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Is it true that for every 2 regular languages $L_1$, $L_2$ the language $L=\{uv\ |\ u\ \text{is in}\ L_1, v\ \text{is in}\ L_2\ \text{and}\ |v| = 2|u|\}$ is context free? I think that it isn't, because if $L_1$ & $L_2$ are regular then they are context-free and have grammars but I don't see construction that can limit the length of $u$ and $v$.

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It is context-free, since we can build a (nondeterministic) PushDown Automaton for $L$ out of two NFA's for $L_1$ and $L_2$. Since PDA's have the same expressive power as context-free grammars, this means that $L$ is context-free.

The idea is that you add two (arbitrary) characters to the stack for every symbol in $L_1$ that you read, and then remove one character of the stack for every symbol in $L_2$ that you read. If at the end your stack is empty, you accept when you're in an accept state of $L_2$.

To be precise, you start with pushing a $\#$ into the stack, to mark the start. Then for the NFA for $L_1$, you convert every arrow with a character $x$ (that is not the empty character $\varepsilon$) between two states $p$ and $q$ as follows: $$\bigcirc_p\xrightarrow{x}\bigcirc_q\qquad\implies\qquad\bigcirc_p\xrightarrow{x,\ \$/\varepsilon}\bigcirc_{pq}\xrightarrow{\varepsilon,\ \$/\varepsilon}\bigcirc_q$$ Here the state $pq$ is new, and $\$$ is any symbol (unequal to $\#$, of course). So we see each character $x$ that is being read will push two $\$$ symbols into the stack.

Then between any accept state of the NFA for $L_1$, you draw an arrow $\ \xrightarrow{\varepsilon,\ \varepsilon/\varepsilon}\ $ to the start state of the NFA for $L_2$.

The NFA for $L_2$ gets modified such that each arrow with a character $x$ (that is not the empty character) between two states $p$ and $q$ gets transformed to: $$\bigcirc_p\xrightarrow{x}\bigcirc_q\qquad\implies\qquad\bigcirc_p\xrightarrow{x,\ \varepsilon/\$}\bigcirc_q$$ Hence this arrow will remove one $\$$ from the stack with each character that is read.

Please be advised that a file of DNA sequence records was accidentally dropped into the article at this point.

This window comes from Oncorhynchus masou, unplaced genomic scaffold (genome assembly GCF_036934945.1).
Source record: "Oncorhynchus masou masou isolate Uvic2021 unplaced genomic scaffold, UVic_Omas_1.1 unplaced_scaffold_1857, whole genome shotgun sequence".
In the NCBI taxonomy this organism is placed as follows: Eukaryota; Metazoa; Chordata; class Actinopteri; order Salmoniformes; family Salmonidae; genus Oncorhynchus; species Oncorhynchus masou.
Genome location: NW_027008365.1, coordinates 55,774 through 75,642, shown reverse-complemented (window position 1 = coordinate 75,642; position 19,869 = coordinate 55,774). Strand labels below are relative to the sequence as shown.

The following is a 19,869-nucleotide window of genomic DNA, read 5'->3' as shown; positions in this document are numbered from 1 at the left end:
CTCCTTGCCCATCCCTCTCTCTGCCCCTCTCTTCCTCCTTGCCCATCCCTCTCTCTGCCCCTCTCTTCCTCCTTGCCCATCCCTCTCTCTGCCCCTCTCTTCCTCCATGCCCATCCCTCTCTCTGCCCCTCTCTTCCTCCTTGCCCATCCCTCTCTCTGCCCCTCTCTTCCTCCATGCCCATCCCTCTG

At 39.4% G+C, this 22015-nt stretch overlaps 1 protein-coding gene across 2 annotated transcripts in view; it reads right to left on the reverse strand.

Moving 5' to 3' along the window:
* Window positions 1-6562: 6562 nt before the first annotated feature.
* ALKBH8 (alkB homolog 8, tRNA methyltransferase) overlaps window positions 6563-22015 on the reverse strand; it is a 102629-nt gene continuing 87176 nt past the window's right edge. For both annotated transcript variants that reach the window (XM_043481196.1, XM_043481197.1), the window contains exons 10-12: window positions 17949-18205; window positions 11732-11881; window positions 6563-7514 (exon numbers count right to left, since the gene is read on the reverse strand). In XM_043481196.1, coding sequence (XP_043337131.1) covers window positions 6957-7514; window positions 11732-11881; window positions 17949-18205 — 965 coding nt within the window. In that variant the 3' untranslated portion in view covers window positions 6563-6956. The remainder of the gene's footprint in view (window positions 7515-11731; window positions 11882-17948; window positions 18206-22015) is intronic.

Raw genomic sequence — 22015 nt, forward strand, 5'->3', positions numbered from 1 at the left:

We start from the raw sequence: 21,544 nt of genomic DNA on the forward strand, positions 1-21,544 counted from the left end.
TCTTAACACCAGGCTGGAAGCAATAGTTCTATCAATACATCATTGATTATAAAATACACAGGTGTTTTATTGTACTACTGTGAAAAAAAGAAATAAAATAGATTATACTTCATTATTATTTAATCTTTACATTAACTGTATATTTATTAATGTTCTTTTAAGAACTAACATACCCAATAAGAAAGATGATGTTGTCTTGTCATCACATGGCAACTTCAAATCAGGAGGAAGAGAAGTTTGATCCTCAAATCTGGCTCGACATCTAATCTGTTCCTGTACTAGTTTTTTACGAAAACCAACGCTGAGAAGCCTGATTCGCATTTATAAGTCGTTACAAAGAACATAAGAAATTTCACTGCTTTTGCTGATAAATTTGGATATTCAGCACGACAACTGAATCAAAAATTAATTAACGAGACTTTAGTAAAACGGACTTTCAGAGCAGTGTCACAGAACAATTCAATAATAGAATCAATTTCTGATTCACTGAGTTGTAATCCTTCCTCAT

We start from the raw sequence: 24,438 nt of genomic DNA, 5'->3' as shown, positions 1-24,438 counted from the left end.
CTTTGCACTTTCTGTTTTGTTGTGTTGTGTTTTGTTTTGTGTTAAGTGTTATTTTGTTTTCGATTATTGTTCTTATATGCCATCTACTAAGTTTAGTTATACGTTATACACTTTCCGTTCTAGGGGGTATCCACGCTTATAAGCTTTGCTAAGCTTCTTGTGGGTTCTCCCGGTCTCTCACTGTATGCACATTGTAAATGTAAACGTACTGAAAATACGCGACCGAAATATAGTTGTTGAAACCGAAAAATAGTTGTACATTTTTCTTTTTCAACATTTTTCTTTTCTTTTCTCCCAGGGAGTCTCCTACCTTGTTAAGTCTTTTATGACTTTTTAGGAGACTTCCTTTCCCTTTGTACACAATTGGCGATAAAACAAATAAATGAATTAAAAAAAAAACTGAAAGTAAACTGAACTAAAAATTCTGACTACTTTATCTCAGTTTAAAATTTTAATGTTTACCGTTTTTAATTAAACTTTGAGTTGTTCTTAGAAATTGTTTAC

(For both NFA's, any arrows with the empty character $\varepsilon$ will get transformed into an arrow $\ \xrightarrow{\varepsilon,\ \varepsilon/\varepsilon}\ $, which of course still does nothing to the input or the stack.)

Finally put an arrow $\ \xrightarrow{\varepsilon,\ \varepsilon/\#}\ $ from the accept states of the NFA for $L_2$ to a new state. This last state will be the (only) accept state of the PDA that you have built. The only way to reach it, is if there is a $\#$ in the stack after you have finished the whole string.

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Yes!

Consider a left-regular grammar $\mathscr G_1$ for $L_1 \setminus \{\epsilon\}$ written without empty production rules. Such a grammar consists of production rules of forms $\fbox{$A \to x B$}$ and $\fbox{$A \to x$}$.

Similarly consider a right-regular grammar $\mathscr G_2$ for $L_2 \setminus \{\epsilon\}$, with rules of the forms $\fbox{$A \to B x$}$ and $\fbox{$A \to x$}$.


Let $L'_2$ be the language of all words in $L_2 \setminus \{\epsilon\}$ of even length.

We can write a grammar $\mathscr G'_2$ for $L'_2$ that introduces two terminals per rule:

  • For all pairs of rules $\fbox{$A \to B x$}$ and $\fbox{$B \to C y$}$ in $\mathscr G_2$, write a new rule $\fbox{$A \to Cyx$}$.
  • For all pairs of rules $\fbox{$A \to B x$}$ and $\fbox{$B \to y$}$ in $\mathscr G_2$, write a new rule $\fbox{$A \to yx$}$.

Now we can write a context-free grammar $\mathscr G$ for $L$:

  • The nonterminals are $\fbox{$N_{AB}$}$, where $A$ is a nonterminal in $\mathscr G_1$ and $B$ is a nonterminal in $\mathscr G'_2$.
  • The starting nonterminal is $\fbox{$N_{S_{L_1}S_{L_2}}$}$.

  • For every pair of rules $\fbox{$A \to \color{red}xB$} \in \mathscr G_1$ and $\fbox{$C \to D\color{#0b0}y\color{#0b0}z$} \in \mathscr G'_2$, write a rule $\fbox{$N_{AC} \to \color{red}xN_{BD}\color{#0b0}y\color{#0b0}z$}$.

  • For every pair of rules $\fbox{$A \to \color{red}x$} \in \mathscr G_1$ and $\fbox{$C \to \color{#0b0}y\color{#0b0}z$} \in \mathscr G'_2$, write a rule $\fbox{$N_{AC} \to \color{red}x\color{#0b0}y\color{#0b0}z$}$.
  • If $\epsilon \in L_1$ and $\epsilon \in L_2$, write a rule $\fbox{$N_{S_{L_1}S_{L_2}} \to \epsilon$}$.

You can routinely verify this:

  • If $u \in L_1$ and $v \in L_2$ and $|v|=2|u|$, then a chain of productions generating $u$ in $\mathscr G_1$ and a chain of productions generating $v$ in $\mathscr G_2$ are easily transformed into a chain of productions in $\mathscr G$ generating $uv$ in $|u|$ steps. (This proves $L \subseteq \mathsf{Lang}(\mathscr G)$.)

  • Conversely, any chain of productions in $\mathscr G$ generating some string $x$ in $L$ can be “pulled apart” (by reading the nonterminal names) into chains of productions in $\mathscr G_1$ and $\mathscr G_2$ for the first third of $x$ and the last two-thirds of $x$, respectively. (This proves $L \supseteq \mathsf{Lang}(\mathscr G)$.)

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